Tribeca: And for you as an architect, the Casbah must have been especially rich.

Safinez Bousbia: It’s true. The city is structured like a labyrinth. It’s really, really cool, architecturally.

Tribeca: It’s so inspiring to hear the men focus on the similarities between the Jewish and Muslim cultures, and to see them united through their shared musical history. What do you want audiences to take away from your film?

Safinez Bousbia: In France, a lot of journalists wrote about El Gusto as a beautiful project of reconciliation, but I always say that I didn’t reconcile these men—they never lost their friendships, they never fought; they just lost touch. They were always friends. For me, it’s very important to highlight that, because when there was a division between the Jews and the Muslims and Algeria, that was an act of the state, the government, the system—and not by the people.

When I was walking down the street, I would cross the path of many Algerians from different classes and backgrounds, and I would tell them what I was doing. The reactions of the older generation were like, “Oh, the Jewish people were our neighbors, we lived together. They were our friends!” But the younger generation—I would say up to age 20—I was shocked to learn that they had no idea; they never realized that Jews ever lived in the Casbah. It seems like this generation of Algerians has been brought up with no diversity at all, and they don’t know much about the other cultures. It’s a shame.

El Gusto

Tribeca: As a first-time filmmaker, what’s the biggest lesson you took from the experience? Do you want to keep making films?

Safinez Bousbia: Yes, I am preparing my next film. People tell me I’ve given these musicians the gift of their lives, and I always say they did the same for me. I was never a very happy architect; I’m a much happier filmmaker.

Filmmakers need patience. [laughs] This job really requires a lot of patience, because everything takes ages and ages and ages to get done—especially to get funding. The fun part of it is so short, and you spend your time waiting. So don’t give up.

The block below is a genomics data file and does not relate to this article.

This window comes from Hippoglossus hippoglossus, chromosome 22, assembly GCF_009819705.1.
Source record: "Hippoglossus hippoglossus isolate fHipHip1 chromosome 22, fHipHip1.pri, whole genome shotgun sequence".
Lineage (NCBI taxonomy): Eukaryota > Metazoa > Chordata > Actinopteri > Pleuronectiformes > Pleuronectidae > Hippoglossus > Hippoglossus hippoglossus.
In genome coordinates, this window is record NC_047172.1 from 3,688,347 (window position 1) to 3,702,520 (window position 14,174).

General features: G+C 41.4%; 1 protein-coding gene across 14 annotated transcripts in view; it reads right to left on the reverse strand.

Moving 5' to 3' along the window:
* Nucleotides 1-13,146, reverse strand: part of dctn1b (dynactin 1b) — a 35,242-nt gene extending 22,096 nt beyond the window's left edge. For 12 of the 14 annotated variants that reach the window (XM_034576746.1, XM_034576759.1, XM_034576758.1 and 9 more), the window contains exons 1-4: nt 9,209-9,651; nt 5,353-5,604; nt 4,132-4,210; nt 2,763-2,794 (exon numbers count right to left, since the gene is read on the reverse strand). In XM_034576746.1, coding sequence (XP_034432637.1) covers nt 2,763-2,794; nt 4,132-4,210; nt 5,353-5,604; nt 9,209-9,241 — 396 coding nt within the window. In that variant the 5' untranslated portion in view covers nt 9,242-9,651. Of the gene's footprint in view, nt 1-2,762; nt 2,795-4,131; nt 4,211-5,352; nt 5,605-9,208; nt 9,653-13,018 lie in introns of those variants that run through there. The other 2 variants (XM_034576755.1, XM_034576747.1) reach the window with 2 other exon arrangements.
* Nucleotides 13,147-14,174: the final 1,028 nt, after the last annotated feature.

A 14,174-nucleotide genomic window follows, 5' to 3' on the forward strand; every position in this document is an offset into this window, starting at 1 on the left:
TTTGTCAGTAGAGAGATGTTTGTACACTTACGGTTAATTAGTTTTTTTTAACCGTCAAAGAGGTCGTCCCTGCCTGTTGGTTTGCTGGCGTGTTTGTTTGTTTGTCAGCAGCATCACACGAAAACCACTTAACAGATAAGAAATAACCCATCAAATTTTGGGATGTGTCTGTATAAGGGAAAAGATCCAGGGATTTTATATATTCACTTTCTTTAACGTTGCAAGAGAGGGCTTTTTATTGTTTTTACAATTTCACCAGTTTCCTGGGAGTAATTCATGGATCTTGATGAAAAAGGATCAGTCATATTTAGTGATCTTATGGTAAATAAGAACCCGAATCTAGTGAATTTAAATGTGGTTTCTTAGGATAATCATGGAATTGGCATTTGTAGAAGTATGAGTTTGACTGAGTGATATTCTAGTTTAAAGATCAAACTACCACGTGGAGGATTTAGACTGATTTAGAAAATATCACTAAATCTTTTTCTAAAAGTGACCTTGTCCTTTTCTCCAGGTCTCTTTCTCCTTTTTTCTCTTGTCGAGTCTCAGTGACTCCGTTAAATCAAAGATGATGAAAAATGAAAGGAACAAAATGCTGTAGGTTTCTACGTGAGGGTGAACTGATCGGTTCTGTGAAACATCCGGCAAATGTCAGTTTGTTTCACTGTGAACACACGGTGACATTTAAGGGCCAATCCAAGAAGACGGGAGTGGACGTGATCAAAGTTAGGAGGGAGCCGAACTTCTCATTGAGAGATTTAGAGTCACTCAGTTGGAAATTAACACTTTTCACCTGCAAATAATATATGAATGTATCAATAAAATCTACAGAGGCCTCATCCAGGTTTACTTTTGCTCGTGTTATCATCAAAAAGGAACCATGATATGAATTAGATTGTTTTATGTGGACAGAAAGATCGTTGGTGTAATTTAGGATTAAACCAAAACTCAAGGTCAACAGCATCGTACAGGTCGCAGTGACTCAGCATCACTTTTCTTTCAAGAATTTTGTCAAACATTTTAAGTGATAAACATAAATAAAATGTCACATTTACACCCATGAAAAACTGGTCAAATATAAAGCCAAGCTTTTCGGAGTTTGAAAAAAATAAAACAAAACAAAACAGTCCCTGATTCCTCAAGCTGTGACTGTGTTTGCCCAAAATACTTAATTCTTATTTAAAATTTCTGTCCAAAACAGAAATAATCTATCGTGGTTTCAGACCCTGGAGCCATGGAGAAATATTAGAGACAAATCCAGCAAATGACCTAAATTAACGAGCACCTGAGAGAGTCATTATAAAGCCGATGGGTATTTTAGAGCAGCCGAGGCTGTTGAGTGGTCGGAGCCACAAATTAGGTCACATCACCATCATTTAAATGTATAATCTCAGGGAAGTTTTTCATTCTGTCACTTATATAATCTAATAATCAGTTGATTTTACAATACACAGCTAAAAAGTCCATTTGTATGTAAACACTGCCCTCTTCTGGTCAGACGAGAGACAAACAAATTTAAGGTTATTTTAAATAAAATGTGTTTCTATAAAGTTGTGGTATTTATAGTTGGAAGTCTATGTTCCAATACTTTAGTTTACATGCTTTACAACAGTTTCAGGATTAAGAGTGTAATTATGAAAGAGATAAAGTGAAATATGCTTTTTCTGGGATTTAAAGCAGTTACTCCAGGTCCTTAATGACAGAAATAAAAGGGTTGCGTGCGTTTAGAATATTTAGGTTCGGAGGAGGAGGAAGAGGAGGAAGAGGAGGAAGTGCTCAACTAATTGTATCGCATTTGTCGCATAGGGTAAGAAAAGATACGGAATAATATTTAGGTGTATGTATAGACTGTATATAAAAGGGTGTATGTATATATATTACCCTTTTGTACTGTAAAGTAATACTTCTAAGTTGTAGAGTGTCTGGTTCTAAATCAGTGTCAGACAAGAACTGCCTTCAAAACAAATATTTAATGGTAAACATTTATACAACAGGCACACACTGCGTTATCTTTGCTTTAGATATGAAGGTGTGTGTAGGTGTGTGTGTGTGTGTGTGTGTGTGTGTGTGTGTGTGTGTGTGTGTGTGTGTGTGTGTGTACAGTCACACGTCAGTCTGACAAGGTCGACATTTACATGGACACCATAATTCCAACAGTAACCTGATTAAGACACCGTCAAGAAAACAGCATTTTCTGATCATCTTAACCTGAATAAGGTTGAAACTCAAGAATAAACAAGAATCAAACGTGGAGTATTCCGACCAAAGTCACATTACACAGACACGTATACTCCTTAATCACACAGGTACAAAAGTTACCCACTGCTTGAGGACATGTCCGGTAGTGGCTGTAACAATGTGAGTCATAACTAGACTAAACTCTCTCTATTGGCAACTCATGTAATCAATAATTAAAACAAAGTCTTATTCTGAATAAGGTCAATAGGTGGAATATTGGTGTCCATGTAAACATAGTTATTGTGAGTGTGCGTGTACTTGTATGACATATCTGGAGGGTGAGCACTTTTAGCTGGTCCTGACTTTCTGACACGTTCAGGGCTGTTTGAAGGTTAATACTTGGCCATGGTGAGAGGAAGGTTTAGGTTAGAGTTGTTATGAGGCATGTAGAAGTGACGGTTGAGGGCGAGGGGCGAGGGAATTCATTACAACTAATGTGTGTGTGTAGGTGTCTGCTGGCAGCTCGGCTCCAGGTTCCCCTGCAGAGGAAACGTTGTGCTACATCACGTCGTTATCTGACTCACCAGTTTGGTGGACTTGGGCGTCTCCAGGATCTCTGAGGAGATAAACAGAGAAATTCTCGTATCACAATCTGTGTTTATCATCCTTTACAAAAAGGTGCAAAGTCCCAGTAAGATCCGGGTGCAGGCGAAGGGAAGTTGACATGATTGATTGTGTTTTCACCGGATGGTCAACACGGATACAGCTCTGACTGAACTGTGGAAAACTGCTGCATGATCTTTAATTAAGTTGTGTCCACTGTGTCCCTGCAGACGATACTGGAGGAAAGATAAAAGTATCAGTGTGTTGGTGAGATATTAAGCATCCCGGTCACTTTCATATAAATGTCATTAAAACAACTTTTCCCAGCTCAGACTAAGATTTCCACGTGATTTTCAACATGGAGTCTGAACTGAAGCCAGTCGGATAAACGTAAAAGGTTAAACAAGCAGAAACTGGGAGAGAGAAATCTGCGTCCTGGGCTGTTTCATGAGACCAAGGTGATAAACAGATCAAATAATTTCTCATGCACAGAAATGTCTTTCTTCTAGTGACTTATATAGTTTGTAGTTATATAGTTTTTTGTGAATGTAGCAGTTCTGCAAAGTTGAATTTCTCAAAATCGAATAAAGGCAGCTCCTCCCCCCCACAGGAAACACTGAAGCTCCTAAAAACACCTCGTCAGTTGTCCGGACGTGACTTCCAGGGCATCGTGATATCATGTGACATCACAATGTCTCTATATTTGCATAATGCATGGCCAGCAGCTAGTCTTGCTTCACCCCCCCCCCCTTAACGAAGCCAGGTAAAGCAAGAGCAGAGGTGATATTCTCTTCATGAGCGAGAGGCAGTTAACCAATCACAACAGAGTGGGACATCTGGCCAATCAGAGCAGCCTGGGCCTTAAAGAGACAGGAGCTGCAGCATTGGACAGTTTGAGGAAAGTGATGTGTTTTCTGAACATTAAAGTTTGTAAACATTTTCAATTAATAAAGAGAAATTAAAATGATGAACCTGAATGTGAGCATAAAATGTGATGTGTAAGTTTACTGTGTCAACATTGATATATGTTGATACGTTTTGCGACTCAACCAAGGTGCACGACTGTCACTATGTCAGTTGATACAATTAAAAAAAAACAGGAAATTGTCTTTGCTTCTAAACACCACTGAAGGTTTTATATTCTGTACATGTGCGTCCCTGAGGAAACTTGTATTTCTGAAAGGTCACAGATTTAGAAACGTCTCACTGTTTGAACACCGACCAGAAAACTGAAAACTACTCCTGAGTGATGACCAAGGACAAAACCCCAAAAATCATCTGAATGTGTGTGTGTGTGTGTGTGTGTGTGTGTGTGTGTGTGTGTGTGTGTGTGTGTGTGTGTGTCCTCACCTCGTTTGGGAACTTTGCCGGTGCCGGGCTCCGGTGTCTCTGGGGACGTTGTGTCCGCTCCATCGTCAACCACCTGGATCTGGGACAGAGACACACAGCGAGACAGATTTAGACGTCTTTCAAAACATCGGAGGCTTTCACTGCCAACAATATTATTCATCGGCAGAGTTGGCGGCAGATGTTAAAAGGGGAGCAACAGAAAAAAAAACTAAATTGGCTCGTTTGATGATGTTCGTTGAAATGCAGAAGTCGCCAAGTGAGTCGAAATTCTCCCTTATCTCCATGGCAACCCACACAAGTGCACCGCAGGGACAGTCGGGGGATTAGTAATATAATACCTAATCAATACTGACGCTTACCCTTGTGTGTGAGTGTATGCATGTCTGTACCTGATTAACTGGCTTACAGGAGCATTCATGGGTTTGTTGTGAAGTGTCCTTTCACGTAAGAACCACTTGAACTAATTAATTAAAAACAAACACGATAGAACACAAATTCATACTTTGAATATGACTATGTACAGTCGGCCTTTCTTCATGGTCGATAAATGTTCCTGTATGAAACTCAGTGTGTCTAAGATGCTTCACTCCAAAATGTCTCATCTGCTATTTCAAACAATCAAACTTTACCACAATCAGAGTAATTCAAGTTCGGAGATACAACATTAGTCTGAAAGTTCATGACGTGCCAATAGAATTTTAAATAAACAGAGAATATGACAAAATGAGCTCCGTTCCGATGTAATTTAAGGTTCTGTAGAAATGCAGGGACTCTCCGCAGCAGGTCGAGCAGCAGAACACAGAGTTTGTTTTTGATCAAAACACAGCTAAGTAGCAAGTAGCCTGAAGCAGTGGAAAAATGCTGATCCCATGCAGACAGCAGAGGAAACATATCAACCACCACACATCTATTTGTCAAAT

Tribeca: What’s your next project about?

Safinez Bousbia: It’s about single mothers. Everyone always said that El Gusto had no women in it, and the new project has only women. [laughs] It’s a narrative—a thriller!

Tribeca: What are you most looking forward to at Tribeca?

Safinez Bousbia: I am very delighted to be connected. It’s a great Festival, with a great slate. I’m very happy that I am able to screen my film there, because it’s the first screening in North America, and I am curious to know how people will react to the film. I am also looking forward to discovering new films and filmmakers, and enjoying New York.

Tribeca: If you could have dinner with any filmmaker (alive or dead), who would it be?

Safinez Bousbia: Kubrick. I just love the fact that he has such a diversity of subjects in the same visual style. I love how he explores things in such depth, and I love the complexity of his characters. I am a huge fan of his work. My favorite is A Clockwork Orange.

Tribeca: What makes El Gusto a Tribeca must-see?

Safinez Bousbia: It’s a very strong film, emotionally; that’s what I’ve noticed at screenings around the world. People really sob, they cry! They feel an empathy with the musicians, and then they come out with a huge smile. It’s a feel-good movie. It’s also a good portrait of modern Algerian/French history; it tells the story of a city from the 40s up to the modern day.

Safinez Bousbia was born in Algeria and educated in Switzerland, the UK, and the UAE. She worked as an architect before making films, including the documentary X-Kids (2004), through her Dublin-based Quidam Productions. She collaborated with Damon Albarn to produce the El Gusto orchestra's first album.